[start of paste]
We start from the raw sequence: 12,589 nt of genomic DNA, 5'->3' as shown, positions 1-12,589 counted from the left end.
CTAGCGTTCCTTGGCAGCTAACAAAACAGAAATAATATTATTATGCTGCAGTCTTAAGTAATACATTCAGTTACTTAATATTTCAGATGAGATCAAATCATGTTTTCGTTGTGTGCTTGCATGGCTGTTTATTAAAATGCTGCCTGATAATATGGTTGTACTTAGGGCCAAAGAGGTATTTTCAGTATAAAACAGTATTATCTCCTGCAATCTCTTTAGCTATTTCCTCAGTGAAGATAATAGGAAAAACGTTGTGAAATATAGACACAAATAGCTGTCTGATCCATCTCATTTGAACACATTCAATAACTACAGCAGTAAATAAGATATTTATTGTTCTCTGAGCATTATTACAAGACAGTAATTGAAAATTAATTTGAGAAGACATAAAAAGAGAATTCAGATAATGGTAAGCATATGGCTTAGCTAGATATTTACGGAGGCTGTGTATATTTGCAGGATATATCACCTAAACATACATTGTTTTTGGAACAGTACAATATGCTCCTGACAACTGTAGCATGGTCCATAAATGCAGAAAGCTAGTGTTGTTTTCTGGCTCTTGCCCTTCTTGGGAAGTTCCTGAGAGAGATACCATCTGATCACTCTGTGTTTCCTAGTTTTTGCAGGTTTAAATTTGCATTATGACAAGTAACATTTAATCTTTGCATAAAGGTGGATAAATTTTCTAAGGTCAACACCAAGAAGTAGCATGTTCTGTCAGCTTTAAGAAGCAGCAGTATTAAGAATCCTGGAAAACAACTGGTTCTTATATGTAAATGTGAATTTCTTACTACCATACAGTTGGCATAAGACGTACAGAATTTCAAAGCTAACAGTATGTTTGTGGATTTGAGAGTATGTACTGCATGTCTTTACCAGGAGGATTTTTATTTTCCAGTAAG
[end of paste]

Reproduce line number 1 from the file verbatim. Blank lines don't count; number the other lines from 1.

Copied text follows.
We start from the raw sequence: 12,589 nt of genomic DNA, 5'->3' as shown, positions 1-12,589 counted from the left end.